By Gabe Mirkin, M.D.
Recreational exercisers have a much lower incidence of knee replacements than their non-exercising peers. One study from Finland showed that the more years a person exercised, the less likely he was to require a knee replacement (Rheumatology, Volume 40, 2001). Regular exercise strengthens bones and joints and helps to prevent damage to the joints.
Yet other studies have shown that former competitive athletes have the highest rate of knee replacements. Athletic competition requires a person to compete on preset days, whether he is injured or not. Competition requires year-round training and athletes hate to take days off, so they often train and compete while injured.
It is amazing how many coaches and exercise instructors preach mental toughness and the ability to exercise through pain, when this kind of thinking often results in catastrophic injuries that damage million-dollar athletes permanently. When a pain worsens as you exercise, go home so you can exercise again another day.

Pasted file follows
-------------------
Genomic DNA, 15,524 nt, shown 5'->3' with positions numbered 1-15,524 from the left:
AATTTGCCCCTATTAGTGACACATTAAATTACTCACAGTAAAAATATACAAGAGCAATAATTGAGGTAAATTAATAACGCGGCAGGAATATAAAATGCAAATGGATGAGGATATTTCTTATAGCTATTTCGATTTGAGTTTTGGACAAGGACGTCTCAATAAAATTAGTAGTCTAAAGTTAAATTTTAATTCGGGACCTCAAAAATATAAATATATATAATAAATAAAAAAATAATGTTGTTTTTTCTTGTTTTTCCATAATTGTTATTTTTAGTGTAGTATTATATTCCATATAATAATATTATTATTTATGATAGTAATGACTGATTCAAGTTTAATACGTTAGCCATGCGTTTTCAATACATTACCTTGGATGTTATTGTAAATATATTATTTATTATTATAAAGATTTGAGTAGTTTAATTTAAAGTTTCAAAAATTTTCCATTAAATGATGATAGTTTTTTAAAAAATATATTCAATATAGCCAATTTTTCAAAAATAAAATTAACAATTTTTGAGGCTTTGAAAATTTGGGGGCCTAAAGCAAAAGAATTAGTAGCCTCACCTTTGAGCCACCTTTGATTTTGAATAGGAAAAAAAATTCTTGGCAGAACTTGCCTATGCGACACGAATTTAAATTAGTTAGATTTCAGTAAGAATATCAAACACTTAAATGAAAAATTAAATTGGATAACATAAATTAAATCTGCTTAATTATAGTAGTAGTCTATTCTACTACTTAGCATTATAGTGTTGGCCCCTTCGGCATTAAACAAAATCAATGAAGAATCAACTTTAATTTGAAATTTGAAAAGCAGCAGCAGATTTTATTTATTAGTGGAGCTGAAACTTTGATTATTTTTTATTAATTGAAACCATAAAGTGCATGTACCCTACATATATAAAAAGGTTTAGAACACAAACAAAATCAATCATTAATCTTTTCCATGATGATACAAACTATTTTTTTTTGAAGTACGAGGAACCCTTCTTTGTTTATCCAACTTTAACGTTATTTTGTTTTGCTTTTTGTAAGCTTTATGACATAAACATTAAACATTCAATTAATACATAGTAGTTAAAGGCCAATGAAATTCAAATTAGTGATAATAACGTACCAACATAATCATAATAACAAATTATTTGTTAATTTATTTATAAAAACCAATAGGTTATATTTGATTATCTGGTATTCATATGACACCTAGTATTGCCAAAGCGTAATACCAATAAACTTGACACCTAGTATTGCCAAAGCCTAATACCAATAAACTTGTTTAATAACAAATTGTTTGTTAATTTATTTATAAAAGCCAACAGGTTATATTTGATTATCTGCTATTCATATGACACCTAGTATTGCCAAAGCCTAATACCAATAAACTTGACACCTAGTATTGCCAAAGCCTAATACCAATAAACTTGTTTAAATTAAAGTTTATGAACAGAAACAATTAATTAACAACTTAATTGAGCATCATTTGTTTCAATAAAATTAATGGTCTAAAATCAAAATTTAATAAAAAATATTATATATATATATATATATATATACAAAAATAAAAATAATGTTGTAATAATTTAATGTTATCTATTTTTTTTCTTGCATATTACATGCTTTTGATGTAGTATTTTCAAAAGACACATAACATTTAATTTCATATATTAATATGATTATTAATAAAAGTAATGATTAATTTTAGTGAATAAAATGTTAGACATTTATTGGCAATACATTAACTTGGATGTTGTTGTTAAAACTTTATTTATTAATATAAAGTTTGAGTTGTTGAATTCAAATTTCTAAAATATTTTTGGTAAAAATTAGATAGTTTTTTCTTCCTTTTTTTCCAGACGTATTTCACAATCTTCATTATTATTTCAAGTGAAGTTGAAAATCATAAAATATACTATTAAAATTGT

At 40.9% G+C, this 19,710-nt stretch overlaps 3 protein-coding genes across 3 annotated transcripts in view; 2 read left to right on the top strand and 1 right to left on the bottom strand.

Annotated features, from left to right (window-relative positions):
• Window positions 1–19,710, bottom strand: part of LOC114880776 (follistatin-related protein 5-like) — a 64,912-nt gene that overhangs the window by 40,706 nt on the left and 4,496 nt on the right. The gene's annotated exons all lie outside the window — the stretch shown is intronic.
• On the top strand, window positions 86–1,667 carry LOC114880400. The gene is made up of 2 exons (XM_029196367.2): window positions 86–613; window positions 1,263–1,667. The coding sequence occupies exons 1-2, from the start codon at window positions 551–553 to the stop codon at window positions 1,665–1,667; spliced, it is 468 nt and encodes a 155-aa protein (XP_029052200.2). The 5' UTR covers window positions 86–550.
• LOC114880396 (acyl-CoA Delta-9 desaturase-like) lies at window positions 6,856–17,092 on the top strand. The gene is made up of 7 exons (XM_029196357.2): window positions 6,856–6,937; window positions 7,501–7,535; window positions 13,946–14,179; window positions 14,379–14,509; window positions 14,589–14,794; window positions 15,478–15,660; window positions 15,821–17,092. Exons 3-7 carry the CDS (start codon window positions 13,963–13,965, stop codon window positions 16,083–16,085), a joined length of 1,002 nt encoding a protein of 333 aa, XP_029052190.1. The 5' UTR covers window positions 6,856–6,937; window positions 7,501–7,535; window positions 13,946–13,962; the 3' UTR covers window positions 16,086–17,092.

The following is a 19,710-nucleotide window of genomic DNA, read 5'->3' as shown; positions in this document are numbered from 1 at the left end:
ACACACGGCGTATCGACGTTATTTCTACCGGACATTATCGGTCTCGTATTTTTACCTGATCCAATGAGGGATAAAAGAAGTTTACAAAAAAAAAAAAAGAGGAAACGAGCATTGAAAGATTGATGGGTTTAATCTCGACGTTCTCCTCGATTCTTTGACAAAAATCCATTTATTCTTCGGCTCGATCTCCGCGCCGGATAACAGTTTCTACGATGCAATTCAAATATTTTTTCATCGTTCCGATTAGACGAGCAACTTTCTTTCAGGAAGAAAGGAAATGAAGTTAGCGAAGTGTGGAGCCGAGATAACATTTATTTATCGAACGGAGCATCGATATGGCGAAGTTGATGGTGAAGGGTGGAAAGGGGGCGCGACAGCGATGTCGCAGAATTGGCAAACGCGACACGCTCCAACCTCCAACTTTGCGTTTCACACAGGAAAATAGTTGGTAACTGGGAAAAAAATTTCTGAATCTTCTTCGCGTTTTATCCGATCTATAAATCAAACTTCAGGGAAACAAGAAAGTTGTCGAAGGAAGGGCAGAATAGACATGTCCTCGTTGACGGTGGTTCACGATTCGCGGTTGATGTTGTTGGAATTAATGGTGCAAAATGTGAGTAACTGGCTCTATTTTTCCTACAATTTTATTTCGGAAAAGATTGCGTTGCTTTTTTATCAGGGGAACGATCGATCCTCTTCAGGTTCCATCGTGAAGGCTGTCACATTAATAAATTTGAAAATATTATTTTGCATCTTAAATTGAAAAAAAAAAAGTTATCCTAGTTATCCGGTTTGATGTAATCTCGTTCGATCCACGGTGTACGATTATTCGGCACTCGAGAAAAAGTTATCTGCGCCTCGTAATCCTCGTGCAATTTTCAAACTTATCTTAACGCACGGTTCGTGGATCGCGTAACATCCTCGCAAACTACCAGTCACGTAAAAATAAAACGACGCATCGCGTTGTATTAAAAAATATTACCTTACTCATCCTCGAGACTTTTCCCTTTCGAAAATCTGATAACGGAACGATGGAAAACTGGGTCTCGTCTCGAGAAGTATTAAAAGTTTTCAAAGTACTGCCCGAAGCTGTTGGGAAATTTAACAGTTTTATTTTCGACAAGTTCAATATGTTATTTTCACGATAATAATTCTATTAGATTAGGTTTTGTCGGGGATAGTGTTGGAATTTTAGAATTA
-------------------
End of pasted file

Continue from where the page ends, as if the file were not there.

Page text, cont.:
If you have damaged cartilage in your knee at any age, you need to protect that knee for the rest of your life. Running and jumping cause further damage, while cycling or swimming usually do not. When the knee hurts all the time, your doctor will check to see how much cartilage is left. When it’s gone, it’s time for a knee replacement.
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Dr. Gabe Mirkin has been a radio talk show host for 25 years and practicing physician for more than 40 years; he is board certified in four specialties, including sports medicine. Read or listen to hundreds of his fitness and health reports — and the FREE Good Food Book — at http://www.DrMirkin.com